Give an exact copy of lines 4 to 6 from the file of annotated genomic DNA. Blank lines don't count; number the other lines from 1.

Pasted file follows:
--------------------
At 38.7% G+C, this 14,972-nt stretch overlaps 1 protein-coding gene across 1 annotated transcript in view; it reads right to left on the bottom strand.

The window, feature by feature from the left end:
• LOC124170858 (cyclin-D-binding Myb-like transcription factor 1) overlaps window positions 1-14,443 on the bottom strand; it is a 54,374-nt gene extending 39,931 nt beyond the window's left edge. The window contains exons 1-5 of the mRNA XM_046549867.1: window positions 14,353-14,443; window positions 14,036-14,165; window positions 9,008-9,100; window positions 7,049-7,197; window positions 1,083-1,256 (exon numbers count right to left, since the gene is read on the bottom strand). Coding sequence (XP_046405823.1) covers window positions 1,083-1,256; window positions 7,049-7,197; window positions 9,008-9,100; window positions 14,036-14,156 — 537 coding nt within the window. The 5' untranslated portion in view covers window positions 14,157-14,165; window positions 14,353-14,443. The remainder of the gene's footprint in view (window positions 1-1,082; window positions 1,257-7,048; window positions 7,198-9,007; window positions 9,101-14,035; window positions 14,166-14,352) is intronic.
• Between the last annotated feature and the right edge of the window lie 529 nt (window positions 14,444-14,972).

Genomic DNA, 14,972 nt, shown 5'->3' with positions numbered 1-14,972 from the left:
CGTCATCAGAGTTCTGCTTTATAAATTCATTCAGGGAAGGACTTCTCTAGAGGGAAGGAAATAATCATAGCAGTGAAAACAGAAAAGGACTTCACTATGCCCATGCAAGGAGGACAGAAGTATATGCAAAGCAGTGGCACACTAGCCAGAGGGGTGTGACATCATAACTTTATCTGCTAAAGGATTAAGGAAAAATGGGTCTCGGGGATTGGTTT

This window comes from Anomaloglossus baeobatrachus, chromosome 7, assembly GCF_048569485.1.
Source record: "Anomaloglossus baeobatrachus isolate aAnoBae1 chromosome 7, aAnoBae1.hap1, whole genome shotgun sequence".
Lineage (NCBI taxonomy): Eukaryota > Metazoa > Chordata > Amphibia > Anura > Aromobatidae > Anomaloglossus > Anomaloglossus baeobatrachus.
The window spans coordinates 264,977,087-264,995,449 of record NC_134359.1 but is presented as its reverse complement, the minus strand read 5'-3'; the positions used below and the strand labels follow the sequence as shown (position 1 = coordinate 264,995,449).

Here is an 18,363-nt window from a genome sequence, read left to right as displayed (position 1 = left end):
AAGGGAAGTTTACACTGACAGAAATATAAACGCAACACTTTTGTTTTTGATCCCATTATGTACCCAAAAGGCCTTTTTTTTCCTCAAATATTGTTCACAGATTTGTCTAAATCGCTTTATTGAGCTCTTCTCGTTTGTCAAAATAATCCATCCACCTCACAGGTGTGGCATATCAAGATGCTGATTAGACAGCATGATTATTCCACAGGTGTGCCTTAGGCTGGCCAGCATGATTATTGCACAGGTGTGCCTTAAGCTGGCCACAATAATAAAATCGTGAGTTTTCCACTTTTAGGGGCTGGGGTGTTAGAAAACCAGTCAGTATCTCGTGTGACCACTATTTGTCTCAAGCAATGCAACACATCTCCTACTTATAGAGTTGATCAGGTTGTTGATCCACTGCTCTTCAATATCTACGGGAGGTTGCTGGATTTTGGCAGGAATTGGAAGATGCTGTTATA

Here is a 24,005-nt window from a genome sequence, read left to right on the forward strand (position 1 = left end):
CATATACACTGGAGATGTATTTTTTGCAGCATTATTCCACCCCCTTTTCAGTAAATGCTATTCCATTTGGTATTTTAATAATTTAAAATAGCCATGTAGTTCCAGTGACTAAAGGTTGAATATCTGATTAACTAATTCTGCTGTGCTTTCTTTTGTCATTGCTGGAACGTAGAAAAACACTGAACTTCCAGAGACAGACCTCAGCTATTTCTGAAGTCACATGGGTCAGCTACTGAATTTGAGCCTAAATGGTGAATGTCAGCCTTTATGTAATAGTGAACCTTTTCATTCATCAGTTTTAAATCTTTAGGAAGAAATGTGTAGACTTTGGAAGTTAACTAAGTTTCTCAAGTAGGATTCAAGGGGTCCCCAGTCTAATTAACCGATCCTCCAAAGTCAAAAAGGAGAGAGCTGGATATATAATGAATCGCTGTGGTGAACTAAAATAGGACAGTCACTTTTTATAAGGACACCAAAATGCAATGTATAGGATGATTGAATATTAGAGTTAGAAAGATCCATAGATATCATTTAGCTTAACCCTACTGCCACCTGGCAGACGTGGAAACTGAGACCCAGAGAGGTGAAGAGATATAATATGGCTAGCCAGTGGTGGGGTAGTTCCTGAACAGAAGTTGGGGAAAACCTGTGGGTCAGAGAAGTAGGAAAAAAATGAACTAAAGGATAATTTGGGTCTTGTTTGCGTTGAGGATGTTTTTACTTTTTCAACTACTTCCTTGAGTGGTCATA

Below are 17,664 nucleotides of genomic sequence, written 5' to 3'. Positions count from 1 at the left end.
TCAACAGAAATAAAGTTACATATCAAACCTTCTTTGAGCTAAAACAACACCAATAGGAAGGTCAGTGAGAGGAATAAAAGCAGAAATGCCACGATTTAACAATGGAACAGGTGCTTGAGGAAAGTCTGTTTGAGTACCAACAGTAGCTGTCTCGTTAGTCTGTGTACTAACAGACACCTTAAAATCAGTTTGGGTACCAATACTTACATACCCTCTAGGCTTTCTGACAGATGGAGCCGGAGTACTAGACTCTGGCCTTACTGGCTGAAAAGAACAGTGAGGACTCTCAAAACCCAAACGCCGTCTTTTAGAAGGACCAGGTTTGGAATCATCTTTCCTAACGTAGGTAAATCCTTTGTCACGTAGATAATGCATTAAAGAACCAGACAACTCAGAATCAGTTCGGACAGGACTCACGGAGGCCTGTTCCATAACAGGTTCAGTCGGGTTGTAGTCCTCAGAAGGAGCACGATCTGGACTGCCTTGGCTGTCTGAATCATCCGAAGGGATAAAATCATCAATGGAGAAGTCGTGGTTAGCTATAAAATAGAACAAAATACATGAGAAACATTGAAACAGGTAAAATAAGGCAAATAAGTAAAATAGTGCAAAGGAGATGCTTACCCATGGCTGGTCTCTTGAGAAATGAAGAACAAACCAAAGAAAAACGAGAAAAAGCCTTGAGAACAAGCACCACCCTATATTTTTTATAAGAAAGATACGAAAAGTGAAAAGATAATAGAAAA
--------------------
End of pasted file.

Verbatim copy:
• Between the last annotated feature and the right edge of the window lie 529 nt (window positions 14,444-14,972).

Genomic DNA, 14,972 nt, shown 5'->3' with positions numbered 1-14,972 from the left:
CGTCATCAGAGTTCTGCTTTATAAATTCATTCAGGGAAGGACTTCTCTAGAGGGAAGGAAATAATCATAGCAGTGAAAACAGAAAAGGACTTCACTATGCCCATGCAAGGAGGACAGAAGTATATGCAAAGCAGTGGCACACTAGCCAGAGGGGTGTGACATCATAACTTTATCTGCTAAAGGATTAAGGAAAAATGGGTCTCGGGGATTGGTTT